• Sometimes, puppies pick on one of their littermates. This is not to say it is impaired. Simply take the puppy out of their midst and he’ll defend himself in their absence.
  • If a puppy is shy, don’t take it home. You don’t want to be embarrassed when it refuses to portray the traits of a German Shepherd. You would recognize a shy puppy when it runs and hides. It is afraid! Don’t take it home out of pity.
  • For companion puppies, they best adapt to a new home after 8 weeks of age. Hence, they are usually sold within 8-16 weeks old.

Concerning their health, Inbreeding has made them susceptible to some health issues. Some of the health problems occur because of the dog’s weight, some, because of the work they do and some are just because they are dogs.

The most common health issues include:

  • Hip Dysplasia
  • Elbow Dysplasia
  • Bloat
  • Epilepsy
  • Hemophilia

Hip Dysplasia

The most common problem the German Shepherd encounters with its health is Hip dysplasia. While other dogs suffer this health concern, it is incredibly common in German Shepherds. When litters are born in kennels without health care, it is usually a disaster!

Causes

It happens when a dog is overhead or exercised too hard. Also, young animals when injured can affect their hips.

Moreover, due to a familial tendency, some dogs are predisposed to hip looseness or laxity, which can speed up the disease’s progression.

Symptoms 

Generally, when dogs are found to have this problem, they should not be bred. But some breeders go ahead to breed them still, creating another generation of puppies with the same issue. This causes a lot of pain for the dog to bear.

Elbow Dysplasia

This is also a result of breeding diseased ancestors just like hip dysplasia, It causes issues around the elbow joint in this case. Sometimes it is severe, sometimes, it is mild.

Even when it begins as a mild case,  it would escalate as the dog advances in age, this makes it extremely uncomfortable for the dog to walk. Because German Shepherd is highly prone to this health issue, credible breeders ensure that both parents are not diseased with elbow dysplasia before they are bred. In a situation where a dog has elbow dysplasia, the most a breeder or owner can do about it is to ensure the dog is fed with the right nutrition to keep his joints lubricated to get rid of the pain for as long as possible.

Bloat or Gastric Dilatation-Volvulus (GDV)

When your dog eats a lot of food hastily and proceeds to perform intense physical activity, this causes a build-up of gas in his stomach. If the dog is unable to release the gas, as usual, the pressure of the bloat can make it difficult for the dog to breathe and this can result in a shock. This usually occurs in dogs with short and medium-length hair. The long-haired ones can hide it better

If your dog’s attempt to vomit severally ends up futile, or you see it eating grass. It is most likely bloated. This bloating is a life-threatening situation. Hence, the dog should be taken to the vet with immediate effect.

Due to the severity of this condition, prevention is better than cure and The best way to prevent it is by ensuring that he doesn’t eat too quickly and neither does he eat too much at once.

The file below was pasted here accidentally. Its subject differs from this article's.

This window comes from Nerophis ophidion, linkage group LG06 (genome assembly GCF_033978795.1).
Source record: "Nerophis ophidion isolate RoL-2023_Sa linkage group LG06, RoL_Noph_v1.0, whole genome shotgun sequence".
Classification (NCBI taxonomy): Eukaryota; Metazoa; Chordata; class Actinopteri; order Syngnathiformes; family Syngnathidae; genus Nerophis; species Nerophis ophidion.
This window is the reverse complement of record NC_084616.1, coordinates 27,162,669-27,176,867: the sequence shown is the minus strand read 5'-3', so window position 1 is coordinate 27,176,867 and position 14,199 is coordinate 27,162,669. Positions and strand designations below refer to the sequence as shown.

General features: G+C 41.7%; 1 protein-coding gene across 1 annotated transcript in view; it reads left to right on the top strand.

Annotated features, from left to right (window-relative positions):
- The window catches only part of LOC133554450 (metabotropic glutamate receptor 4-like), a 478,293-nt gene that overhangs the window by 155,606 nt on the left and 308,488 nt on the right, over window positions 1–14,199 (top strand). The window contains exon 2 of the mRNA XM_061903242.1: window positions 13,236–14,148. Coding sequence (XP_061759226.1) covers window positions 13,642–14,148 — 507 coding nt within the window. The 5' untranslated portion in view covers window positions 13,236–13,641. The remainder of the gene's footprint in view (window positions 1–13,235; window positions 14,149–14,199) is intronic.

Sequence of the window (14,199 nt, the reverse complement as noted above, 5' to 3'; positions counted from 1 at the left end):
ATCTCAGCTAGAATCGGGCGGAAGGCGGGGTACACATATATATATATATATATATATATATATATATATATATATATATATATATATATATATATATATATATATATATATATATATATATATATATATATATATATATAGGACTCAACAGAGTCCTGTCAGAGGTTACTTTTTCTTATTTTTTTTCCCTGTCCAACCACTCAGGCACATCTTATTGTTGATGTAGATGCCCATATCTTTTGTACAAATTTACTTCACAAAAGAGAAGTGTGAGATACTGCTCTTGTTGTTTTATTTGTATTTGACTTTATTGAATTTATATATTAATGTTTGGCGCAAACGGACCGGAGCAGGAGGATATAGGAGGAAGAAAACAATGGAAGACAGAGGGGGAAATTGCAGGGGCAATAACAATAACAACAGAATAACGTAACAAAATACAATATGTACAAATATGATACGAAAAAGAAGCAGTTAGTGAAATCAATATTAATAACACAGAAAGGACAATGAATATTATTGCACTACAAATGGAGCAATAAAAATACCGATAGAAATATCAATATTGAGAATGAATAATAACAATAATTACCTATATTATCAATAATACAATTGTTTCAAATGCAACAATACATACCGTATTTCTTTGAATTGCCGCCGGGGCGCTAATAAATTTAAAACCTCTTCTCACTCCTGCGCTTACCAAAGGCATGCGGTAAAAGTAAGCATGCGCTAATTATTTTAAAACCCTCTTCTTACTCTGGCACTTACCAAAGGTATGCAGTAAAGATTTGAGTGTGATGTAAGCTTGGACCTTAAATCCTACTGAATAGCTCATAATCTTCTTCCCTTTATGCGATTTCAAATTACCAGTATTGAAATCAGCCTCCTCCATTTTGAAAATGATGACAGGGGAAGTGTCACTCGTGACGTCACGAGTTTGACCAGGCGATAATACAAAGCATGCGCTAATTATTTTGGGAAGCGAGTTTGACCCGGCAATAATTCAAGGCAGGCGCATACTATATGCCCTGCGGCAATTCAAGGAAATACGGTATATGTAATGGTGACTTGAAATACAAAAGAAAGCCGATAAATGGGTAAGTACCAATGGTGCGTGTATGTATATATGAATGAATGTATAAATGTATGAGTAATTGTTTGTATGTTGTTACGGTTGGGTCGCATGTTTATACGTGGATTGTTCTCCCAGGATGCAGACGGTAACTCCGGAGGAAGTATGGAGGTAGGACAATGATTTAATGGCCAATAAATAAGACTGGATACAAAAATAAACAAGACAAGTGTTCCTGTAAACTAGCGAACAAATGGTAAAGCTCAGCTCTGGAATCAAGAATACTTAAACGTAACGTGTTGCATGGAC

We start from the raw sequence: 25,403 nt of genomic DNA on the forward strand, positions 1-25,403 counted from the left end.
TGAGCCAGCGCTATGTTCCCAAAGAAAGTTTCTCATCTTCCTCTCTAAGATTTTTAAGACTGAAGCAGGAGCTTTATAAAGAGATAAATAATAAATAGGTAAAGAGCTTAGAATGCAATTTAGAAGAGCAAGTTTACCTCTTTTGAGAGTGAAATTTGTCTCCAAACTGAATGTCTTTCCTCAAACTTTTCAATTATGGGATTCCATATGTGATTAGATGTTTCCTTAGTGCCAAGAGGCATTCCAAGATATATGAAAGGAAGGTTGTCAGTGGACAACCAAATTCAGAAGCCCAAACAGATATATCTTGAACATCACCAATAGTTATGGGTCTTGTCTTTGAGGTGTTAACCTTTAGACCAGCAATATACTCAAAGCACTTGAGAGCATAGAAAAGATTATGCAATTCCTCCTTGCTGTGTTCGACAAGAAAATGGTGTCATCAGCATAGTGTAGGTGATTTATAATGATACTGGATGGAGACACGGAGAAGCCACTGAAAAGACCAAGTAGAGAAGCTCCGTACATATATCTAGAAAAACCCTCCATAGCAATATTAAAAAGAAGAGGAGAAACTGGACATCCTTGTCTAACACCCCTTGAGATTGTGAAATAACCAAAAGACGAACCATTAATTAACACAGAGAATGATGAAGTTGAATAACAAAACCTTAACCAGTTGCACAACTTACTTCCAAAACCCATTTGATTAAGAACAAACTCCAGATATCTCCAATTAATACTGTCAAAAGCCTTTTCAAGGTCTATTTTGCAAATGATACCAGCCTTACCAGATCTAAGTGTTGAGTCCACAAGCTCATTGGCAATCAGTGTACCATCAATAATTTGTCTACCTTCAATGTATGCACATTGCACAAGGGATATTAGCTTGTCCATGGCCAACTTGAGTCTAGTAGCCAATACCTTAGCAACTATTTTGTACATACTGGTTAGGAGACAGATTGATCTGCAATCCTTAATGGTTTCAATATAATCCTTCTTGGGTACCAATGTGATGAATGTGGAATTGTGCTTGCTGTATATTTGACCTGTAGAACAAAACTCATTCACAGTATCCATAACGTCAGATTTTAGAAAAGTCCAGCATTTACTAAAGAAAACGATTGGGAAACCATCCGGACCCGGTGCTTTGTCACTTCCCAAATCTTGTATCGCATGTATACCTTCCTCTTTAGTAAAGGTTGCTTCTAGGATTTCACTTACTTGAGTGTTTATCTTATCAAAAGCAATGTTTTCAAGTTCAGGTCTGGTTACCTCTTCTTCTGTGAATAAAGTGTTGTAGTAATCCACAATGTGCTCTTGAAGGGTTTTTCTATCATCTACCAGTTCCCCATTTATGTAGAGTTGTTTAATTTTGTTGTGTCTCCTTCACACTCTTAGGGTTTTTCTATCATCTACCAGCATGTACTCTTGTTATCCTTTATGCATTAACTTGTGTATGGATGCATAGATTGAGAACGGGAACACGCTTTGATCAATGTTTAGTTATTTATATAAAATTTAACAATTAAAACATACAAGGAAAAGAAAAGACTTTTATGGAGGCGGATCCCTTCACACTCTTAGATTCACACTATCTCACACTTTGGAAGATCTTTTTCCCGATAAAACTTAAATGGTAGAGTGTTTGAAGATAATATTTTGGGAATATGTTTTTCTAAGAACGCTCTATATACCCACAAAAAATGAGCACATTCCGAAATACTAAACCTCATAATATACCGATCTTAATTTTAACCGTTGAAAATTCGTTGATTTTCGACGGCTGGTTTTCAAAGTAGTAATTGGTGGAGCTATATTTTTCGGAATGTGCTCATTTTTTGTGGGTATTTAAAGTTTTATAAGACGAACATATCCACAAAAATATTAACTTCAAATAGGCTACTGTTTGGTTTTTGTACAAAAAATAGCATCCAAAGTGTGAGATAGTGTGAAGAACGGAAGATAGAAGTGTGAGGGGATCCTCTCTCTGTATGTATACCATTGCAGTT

It is also important to ensure he doesn’t do any hectic physical activity after eating. And to feed three small meals a day is better than feeding one large one.

Epilepsy

This is a seizure disorder that many people have discovered in their dogs though it is more rampant among humans. To think that these German Shepherds are usually trained to detect seizures in humans with epilepsy similar cases, it’s quite ironic.

When a dog is epileptic, it requires attention such that it can notify its companion when it’s about to have an attack. When dogs are kept in stress-free conditions and live comfortably with a watchful family

Although epilepsy is incurable and hereditary, some medications can help them manage the situation.

Hemophilia

The German Shepherd breed is offsprings as a result of inbreeding hence, they can be born with hemophilia.

This disease makes the blood unable to clot properly and a cut or bruise can be a serious thing. There is no cure for hemophilia but with proper monitoring and extra care, the dog would live happily for long. Owners of dogs with this disease should conduct regular checks for blood pockets under the skin and exercise them carefully.

Grooming a german shepherd 

The moment you choose to own a German Shepherd, you must invest time in grooming him.

Throughout the year, groom your dog at least twice a week, and every day during his two big shedding seasons in the spring and fall. Your German Shepherd must never be shaved or clipped!

Even if you notice your dog panting in the heat, shaving his thick coat should not be considered an option.

The coat of the German Shepherd would eventually keep him warm in the winter and cool in the summer, and if removed, he would be cold and wet in the winter.

Also, your dog’s skin will be exposed to injury from the sun’s UV radiation in hot weather.

In addition, the dog’s coat will never regrow properly.

A de-shedding or dematting tool, a pin and bristle brush, and a slicker brush should be included in your basic German Shepherd grooming kit.

Exercise 

German Shepherd puppies require exercise to stay active, fit, and even out of mischief!

However, some owners of the German Shepherd breed make the error of believing that a young puppy needs “a lot” of planned activity. But this is not true.

How Much Should a German Shepherd Puppy Exercise?

German Shepherd puppies should only go for five minutes of on-leash, leisurely walking at a time, dependent on their months of age.